The question is what does the 3DS XL bring to the table over the significantly smaller 3DS? The two major improvements that Nintendo is touting for the Rubenesque system is a much larger screen and dramatically better battery life.
First, as Nintendo proudly and somewhat nauseatingly keeps saying, the screen is 90% bigger. The screen for the 3DS XL is 90% bigger than the 3DS’ screen. Readers, that is not a mistake, it is on the box of the system! The 3DS XL features a 4.88-inch top screen, where the game displays, while the bottom touch screen measures at 4.18 inches. The 3DS only had a 3.53 inch top screen and a 3.02-inch touch screen.
To put the size of these screen in perspective, Sony’s PS Vita handheld features a 5-inch screen and Nintendo’s last deluxe model, the DSi XL, had two 4.2-inch screens. Thus, the 3DS XL’s screens are not quite as large as the PS Vita, but dramatically bigger than the 3DS and slightly larger than the DSi XL.
The 3DS XL also makes improves battery life in a major way. The 3DS’ battery only managed about 3 and a half hours to 6 and half when playing 3DS games, but with the 3DS XL’s larger size; Nintendo has souped the system’s battery up. The new version will feature about 6 to 10 hours when playing 3DS games, which is incredible. For everything that its size may take away from everyday on-the-go use, the 3DS XL’s battery makes up for it when using the system during long road trips or flights (or trains for the steam-punk user). Unfortunately, for European and Japanese gamers interested in the newer, beefier system, they will have to purchase the AC adapter separately. Luckily, though, when the system launches in North America, the AC adapter will come bundled with the system.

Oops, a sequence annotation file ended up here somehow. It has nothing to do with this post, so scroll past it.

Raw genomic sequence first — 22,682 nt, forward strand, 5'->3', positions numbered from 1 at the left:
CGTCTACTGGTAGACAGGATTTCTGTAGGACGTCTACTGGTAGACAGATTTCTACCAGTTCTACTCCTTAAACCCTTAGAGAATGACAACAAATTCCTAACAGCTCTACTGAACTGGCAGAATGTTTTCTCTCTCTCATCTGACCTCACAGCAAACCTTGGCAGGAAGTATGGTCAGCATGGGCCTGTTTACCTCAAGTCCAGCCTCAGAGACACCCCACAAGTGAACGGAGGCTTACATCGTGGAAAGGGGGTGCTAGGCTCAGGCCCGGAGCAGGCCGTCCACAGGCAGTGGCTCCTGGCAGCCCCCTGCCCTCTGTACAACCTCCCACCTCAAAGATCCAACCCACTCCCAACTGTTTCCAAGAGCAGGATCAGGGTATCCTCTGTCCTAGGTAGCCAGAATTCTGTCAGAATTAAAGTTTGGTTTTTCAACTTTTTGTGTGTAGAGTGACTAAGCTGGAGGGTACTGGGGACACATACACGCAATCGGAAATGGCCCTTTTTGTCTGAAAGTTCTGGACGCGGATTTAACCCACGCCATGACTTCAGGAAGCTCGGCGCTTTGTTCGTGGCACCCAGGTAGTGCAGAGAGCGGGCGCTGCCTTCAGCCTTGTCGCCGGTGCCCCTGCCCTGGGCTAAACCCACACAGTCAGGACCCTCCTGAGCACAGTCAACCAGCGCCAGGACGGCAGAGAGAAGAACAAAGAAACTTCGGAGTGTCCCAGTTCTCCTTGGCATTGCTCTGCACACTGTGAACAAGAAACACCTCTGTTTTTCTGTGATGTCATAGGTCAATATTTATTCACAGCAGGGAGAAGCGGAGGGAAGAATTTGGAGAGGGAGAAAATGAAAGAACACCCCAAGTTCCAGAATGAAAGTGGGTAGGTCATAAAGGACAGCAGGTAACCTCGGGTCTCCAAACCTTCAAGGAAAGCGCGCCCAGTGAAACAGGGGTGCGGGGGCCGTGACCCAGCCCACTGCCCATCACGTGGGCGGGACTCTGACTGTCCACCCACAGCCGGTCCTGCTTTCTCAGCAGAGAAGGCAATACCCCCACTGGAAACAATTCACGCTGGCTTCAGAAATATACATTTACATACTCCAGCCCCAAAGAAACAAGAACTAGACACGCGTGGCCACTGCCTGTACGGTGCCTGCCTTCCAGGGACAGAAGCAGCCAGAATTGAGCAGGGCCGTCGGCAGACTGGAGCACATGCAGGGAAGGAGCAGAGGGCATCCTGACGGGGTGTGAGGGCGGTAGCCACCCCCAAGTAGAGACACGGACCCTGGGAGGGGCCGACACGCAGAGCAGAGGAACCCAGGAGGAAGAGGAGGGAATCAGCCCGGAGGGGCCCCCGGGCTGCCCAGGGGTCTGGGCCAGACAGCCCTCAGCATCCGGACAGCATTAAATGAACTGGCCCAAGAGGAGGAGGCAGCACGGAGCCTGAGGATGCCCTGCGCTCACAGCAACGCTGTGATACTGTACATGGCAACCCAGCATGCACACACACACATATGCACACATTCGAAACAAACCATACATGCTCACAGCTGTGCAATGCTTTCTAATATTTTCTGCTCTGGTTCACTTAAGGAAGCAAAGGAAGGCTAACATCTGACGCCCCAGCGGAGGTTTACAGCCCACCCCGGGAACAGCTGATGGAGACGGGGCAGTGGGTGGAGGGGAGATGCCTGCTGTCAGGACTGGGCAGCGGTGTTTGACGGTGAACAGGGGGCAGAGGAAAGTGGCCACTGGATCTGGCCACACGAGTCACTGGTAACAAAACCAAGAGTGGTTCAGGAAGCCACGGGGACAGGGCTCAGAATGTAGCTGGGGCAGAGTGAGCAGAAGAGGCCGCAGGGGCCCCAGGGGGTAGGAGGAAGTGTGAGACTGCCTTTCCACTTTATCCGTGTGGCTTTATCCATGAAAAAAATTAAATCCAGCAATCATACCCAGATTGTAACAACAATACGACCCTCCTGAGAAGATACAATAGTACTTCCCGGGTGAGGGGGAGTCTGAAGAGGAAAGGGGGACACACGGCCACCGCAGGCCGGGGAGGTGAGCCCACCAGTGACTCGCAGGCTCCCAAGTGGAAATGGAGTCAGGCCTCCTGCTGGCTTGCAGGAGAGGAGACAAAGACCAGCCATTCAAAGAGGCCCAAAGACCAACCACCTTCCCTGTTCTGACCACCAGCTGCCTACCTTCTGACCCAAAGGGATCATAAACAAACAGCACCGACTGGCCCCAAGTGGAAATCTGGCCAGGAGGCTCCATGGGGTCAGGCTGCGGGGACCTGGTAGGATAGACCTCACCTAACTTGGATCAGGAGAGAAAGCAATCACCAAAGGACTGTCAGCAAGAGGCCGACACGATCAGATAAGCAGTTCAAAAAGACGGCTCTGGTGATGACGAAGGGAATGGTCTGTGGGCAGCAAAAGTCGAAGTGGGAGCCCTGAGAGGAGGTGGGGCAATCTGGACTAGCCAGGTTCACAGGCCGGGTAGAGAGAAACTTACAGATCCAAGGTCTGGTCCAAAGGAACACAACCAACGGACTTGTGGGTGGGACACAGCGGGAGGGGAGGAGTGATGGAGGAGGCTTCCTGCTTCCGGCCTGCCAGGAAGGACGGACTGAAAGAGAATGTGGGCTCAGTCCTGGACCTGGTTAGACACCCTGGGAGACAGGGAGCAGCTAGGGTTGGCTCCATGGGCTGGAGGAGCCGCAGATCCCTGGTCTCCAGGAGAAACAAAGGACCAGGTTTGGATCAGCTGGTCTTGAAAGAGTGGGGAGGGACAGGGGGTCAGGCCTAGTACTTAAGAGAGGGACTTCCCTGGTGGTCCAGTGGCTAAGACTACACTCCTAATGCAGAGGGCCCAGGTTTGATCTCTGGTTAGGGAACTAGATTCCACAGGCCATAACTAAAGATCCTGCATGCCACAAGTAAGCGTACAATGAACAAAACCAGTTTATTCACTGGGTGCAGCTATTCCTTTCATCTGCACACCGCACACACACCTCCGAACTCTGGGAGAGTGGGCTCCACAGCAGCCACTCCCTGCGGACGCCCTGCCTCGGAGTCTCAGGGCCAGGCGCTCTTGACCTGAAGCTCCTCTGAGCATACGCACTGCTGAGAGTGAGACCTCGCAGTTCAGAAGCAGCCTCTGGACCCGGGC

Another feature of the 3DS XL that is different from the 3DS is that instead of a 2GB SDHC card, the new system will come packaged with a 4GB SDHC card. This is a nice bonus and means that gamers using the 3DS XL will be able to download more demos, games and take more pictures.
A problem that the system does not address is the addition of a second analog stick. Nintendo has stated that the system is not big enough to accommodate one and that to put one in would sacrifice battery life. It seems like a cop out but, much like the 3DS, a version of the Circle Pad Pro will be available for the bigger system.
While Europe systems will come in red, blue or silver with black trim and the Japanese systems come in solid white, red or silver with black trim, American systems will only be available in red or blue with black trim. However, the debut of the 3DS came in flame red, aqua blue and cosmo black and there is likely to be new or limited editions introduced at a later date.
What is interesting about the strategy Nintendo has taken with its more recent generation of handhelds in going with larger models is a direct reversal of their previous philosophy. When the Game Boy Advance and Nintendo DS came out, the designs were less than pleasing aesthetically or ergonomically. Thus, the redesigns for each system, the Game Boy Advance SP and DS Lite respectively, were smaller and more attractive. The GBA SP was much more successful than the original GBA making up the larger share of Nintendo’s overall sales with that system. As well, the DS Lite makes up the majority of all DS hardware sales. Comparatively, the DSi XL has only sold half as much as the smaller DSi model.
Ultimately, even with some interesting improvements to the system, is there really a demand for a larger 3DS? It will be revealed whether the 3DS XL has legs this holiday season once it has been out in Europe, Japan and North America for a few months. For North American gamers, the system will be available August 19 and retail for $199.99.